No, Senator.  Man can’t make rape jokes and expect them to go unchallenged.  Most of your colleagues may have laughed with you but not everyone is laughing.  Rape is no joke.  Neither is the exploitation of women’s labour in poorly paid, precarious and potentially dangerous employment.  While women don’t need patronizing laws that restrict the kinds of work they can do, they do need decent working conditions and wages that permit them to take care of their families.  They need governments that take rape and sexual assault seriously. Women (and men) in other Caribbean countries have taken to the streets to hold states accountable for their response to rape.

When elected and selected leaders debate these issues on behalf of women who are 51% of the citizenry they ought to do so in a manner that recognizes women’s humanity and citizenship. Women’s lives are not punch lines.

Petchary’s Blog offers a great overview, analysis and responses.

Check out the Top 10 (hetero)sexist moments in Caribbean politics to see other regional leaders behaving badly.

EDITED TO ADD: It has been reported that AJ Nicholson subsequently sent threatening emails to Malahoo Forte, warning that “the big pay back is coming!

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Getting It Wrong On Rape Or No Sperm, No Rape, Or Why a Two-Year-Old Girl Does Not Need to be Taught Modesty

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After an Indigenous Guyanese woman reported that she was drugged and gang-raped at the hotel where she worked and police had no intention of investigating the rape, women took to the streets in protest and solidarity.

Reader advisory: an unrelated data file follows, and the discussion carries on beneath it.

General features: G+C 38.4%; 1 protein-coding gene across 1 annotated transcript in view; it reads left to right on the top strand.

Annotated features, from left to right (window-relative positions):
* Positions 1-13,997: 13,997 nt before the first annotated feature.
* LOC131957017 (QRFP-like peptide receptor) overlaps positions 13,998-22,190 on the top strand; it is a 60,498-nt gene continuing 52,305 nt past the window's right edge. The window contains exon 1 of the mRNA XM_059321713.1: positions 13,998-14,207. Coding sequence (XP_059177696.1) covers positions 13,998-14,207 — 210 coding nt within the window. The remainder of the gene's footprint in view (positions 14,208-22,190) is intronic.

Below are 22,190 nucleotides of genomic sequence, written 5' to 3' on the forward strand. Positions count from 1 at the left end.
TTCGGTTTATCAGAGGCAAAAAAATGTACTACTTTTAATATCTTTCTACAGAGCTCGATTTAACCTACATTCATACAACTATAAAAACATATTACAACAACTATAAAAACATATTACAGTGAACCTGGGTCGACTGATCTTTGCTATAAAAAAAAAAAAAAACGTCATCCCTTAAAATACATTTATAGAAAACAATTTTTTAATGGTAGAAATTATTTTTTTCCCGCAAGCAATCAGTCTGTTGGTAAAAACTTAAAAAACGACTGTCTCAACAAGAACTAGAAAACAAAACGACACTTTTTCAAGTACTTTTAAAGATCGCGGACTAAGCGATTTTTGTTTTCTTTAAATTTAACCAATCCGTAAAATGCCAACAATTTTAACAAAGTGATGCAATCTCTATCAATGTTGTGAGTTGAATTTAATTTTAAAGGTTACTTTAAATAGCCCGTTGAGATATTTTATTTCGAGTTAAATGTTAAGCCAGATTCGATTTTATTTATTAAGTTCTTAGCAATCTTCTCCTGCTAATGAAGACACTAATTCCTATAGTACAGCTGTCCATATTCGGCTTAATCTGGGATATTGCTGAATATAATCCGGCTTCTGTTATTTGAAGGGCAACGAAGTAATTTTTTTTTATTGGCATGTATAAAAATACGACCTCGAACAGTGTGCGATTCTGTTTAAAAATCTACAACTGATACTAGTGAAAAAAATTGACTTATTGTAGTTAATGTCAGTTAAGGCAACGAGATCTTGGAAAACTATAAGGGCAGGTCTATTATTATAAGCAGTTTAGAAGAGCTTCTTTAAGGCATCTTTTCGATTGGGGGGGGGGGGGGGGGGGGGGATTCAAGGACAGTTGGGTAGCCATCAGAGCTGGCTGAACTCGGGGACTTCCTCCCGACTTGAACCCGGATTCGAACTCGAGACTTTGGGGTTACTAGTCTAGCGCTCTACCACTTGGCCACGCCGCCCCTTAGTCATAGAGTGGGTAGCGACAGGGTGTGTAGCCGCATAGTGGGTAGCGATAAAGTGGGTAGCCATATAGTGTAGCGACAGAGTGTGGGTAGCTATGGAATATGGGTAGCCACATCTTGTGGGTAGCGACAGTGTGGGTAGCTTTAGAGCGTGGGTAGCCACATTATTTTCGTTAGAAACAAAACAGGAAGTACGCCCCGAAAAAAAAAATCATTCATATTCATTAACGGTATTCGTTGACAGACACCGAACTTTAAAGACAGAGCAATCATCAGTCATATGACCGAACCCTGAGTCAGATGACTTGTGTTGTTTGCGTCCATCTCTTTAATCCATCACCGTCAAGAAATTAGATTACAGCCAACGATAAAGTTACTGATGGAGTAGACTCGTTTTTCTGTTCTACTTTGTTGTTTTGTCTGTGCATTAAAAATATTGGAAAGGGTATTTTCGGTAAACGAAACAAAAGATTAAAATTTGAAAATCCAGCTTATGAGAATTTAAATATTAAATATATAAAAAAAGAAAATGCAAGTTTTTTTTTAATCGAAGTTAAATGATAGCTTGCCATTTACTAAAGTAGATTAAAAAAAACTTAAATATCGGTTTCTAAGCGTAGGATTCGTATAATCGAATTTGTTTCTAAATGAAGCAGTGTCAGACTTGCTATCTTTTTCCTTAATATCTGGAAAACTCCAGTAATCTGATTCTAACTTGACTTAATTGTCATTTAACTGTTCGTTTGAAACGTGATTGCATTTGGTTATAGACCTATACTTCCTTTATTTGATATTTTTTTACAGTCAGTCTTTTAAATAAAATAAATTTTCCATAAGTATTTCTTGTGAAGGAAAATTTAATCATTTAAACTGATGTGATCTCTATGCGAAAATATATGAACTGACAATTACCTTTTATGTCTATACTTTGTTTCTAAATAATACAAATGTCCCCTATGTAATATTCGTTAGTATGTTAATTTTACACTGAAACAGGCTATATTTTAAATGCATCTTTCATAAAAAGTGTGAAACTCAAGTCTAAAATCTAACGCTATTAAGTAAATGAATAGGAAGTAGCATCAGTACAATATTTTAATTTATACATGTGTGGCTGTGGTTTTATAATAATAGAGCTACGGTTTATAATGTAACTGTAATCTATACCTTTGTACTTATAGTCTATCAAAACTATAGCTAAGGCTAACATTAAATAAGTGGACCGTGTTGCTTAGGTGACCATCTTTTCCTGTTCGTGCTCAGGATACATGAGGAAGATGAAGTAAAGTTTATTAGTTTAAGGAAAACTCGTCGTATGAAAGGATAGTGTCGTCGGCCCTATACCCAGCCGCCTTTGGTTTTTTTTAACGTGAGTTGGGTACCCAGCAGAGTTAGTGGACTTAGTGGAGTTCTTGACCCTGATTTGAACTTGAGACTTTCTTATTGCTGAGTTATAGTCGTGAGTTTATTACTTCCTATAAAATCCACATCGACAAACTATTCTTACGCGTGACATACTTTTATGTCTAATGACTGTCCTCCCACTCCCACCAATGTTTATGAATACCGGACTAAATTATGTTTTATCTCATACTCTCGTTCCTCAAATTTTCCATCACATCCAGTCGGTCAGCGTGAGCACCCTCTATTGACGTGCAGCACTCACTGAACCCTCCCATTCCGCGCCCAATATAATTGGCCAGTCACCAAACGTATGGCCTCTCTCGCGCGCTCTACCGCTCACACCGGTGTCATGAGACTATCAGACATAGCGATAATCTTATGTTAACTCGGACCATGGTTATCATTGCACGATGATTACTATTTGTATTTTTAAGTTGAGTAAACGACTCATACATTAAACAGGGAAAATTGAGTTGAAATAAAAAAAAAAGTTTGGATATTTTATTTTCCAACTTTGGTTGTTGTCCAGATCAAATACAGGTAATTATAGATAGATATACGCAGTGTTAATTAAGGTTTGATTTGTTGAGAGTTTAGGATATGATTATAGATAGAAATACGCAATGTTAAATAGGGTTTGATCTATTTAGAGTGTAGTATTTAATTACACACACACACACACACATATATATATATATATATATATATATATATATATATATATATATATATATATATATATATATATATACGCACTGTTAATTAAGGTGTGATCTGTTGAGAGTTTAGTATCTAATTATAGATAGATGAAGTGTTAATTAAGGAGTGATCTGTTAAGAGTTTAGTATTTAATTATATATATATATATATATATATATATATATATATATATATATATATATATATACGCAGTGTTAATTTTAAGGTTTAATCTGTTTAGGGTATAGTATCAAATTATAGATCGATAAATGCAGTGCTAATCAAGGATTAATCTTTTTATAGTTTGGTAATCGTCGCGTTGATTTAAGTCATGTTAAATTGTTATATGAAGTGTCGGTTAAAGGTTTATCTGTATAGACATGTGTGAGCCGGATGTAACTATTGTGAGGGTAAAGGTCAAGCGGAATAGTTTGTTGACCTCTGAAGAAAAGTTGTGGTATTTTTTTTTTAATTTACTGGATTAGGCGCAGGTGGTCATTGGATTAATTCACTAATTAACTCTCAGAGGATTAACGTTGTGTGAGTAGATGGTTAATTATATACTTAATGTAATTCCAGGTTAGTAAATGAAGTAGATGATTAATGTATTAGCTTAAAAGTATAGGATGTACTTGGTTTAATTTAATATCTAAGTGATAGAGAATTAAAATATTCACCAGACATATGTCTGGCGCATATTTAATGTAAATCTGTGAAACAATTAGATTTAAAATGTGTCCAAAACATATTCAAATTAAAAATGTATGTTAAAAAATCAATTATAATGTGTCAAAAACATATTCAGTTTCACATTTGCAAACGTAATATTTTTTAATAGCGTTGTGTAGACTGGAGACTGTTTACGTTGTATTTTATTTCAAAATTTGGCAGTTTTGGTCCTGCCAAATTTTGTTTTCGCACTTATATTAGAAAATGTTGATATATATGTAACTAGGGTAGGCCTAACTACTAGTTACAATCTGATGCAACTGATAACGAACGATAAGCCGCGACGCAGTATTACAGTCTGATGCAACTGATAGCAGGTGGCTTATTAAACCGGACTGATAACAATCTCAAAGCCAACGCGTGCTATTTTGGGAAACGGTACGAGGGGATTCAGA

One local newspaper alleges that police are not investigating the rape because the woman admitted to “drinking Red Bull and Hennessey”. It also quoted a police offical as saying, “The woman never said she was raped; she said she had sex with some boyfriend or something like that, and that when he left the room another man come in and he like assault her, bite she up on her body.”

In another case, the family of a partially paralysed woman who was raped in her home have indicated that even though she was taken to the hospital she was neither examined nor treated for sexual assault:

The relatives added that when they checked with the police again yesterday, they were told that “they can’t say she was raped because they have no medical but they can put that she was assaulted.”